For most people, clicks and tweets are the heartbeat of social media.
For me, they’re a daily avian conversation.
“Hey, Chompy, how’s it going?”
Don’t call the cops – the screaming’s not coming from the victim of an attack, nor from a hyped-up concert crowd. These are the excited calls of Chompy, our 16-to-17-year-old cockatiel (like his feathers, his age is a little fuzzy) who has become a Bird of Legend among our family. His mighty beak defies all but a chosen few who approach his cage. His piercing song could stretch to the farthest reaches of The Stadium We All Know Is Really Mile High – probably from our own living room.
And somehow, over the past few years, he’s decided I’m his best friend in the world.
This is usually an honor that gets bestowed on my wife Heather, who is one of life’s Bird Women. She has gathered feathered friends to her since childhood: finches, parakeets, everything short of a Long John Silver parrot (and I wouldn’t make bets against that someday). It’s a little like living with Snow White, but without the squirrels who do housekeeping.
Chompy loves her, of course. But I’m the one who gets him dancing. And maybe that’s because I’m the one who knows the tune.
I mimic. Often unconsciously. In my reporting days, I had to be careful during an interview or I’d start picking up the accent of the person I’d just been talking to. It’s a minor talent that’s been handy on stage, or while reading bedtime stories to Missy, or even just for little pranks. (Imitating a cricket during a quiet moment is a great way to make a room full of people do a double-take.)
During all the years that we had parakeets, I would do my own take on the clicks, pops and flowing whistles of their song. It was a harmless way to join the chatter, and even after our last (for now) parakeet passed away in 2019, I kept doing it out of habit.
All I can say is, Chompy must have missed his ‘keet neighbors. Because Heather soon noticed that every time I whistled the song, our big ol’ cockatiel would hustle to the cage side nearest me and begin calling out, excitedly dancing and playing with his toys.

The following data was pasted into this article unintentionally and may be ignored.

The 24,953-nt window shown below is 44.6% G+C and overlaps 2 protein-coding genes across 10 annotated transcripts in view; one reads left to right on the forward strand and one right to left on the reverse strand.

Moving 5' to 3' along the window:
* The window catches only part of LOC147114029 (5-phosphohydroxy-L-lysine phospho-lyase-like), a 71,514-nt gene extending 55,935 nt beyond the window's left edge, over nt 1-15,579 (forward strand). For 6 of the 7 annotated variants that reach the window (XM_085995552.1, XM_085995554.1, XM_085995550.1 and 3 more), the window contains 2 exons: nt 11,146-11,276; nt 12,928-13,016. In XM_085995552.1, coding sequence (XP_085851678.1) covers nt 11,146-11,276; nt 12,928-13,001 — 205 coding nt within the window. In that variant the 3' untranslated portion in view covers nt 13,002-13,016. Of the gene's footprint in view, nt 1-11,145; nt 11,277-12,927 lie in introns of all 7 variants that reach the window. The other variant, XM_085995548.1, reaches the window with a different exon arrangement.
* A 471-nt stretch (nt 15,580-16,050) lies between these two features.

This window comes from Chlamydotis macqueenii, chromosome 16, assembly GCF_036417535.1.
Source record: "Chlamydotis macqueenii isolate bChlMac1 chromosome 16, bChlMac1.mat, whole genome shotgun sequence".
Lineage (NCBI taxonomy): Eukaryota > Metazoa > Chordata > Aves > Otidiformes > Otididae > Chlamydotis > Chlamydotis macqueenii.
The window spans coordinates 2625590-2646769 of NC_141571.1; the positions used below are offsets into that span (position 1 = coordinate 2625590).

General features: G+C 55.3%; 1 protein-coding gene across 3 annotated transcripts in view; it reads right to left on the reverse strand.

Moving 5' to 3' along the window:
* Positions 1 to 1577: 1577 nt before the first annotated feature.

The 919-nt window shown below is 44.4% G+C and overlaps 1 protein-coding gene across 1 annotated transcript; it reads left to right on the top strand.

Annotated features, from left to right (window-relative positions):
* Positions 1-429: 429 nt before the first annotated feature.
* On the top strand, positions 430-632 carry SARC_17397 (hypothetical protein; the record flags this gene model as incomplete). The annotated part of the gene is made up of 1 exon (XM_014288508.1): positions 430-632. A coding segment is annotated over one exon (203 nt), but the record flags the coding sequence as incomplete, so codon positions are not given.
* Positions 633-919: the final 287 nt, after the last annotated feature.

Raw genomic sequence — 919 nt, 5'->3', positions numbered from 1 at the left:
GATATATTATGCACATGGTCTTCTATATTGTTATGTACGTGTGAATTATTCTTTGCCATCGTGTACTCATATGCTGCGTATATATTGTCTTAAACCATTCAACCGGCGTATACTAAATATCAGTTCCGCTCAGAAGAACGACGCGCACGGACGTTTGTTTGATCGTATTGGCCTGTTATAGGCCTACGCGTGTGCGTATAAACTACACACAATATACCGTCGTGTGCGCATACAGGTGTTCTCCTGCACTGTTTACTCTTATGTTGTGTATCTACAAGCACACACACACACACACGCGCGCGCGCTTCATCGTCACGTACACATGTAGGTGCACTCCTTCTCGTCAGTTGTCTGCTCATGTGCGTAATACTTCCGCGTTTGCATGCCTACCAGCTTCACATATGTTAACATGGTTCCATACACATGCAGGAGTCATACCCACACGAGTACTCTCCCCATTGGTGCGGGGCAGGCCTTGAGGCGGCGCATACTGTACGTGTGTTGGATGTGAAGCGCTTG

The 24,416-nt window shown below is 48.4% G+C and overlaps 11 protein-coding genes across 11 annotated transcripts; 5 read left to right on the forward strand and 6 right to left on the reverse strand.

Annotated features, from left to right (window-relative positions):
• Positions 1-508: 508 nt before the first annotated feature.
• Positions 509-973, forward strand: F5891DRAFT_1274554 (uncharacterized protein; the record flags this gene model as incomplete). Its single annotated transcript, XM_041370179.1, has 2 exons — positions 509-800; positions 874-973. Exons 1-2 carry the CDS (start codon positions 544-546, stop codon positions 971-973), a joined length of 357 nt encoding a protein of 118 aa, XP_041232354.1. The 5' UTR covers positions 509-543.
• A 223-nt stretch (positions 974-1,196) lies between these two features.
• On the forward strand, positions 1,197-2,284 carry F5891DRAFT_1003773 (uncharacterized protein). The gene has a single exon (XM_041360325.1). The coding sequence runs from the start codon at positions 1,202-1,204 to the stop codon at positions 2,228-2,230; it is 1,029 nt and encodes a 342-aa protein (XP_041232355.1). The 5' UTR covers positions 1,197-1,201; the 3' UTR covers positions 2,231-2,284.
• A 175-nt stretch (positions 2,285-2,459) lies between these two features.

Mind you, I have no idea what I’m saying. It could be parakeet Shakespeare or the bird equivalent of “We’ve been trying to reach you about your extended warranty.” But regardless, it’s what Chompy’s listening for. It’s what he enjoys and responds to. And so, it’s what I give him.
It’s amazing how fast a friendship you can build when you try to speak someone’s language. Feathers or not.
I don’t just mean talking to people. We do that constantly, blasting our thoughts at every hour of the day through every medium at hand. Calls, texts, social media, even face-to-face (or mask-to-mask?) conversation … the barrage rarely stops.
But for all our expertise at shouting out – not unlike Chompy’s SHRIEK! – many of us are still learning to listen. And that means many of us aren’t really being heard. We’re talking to ourselves, but with a larger audience.
To really talk, we first need to hear.
That can be as simple as listening to the words they choose (do they say “I see” vs. “I hear you”) or as deep as listening for the story and emotions behind them. It’s the skill of the actor, not just reciting from memory but responding to the moment. Or the quality of the parent or teacher, hearing the things that aren’t being said and need to be known. Or the ability of the friend who wants to understand.
And it’s the gift that more of us need to possess.
When we take the time to understand, we can be understood. When we listen, we can be heard. It’s how we can be a “we” in the first place, able to shoulder a world’s challenges that need every one of us.
And that’s something worth shrieking about.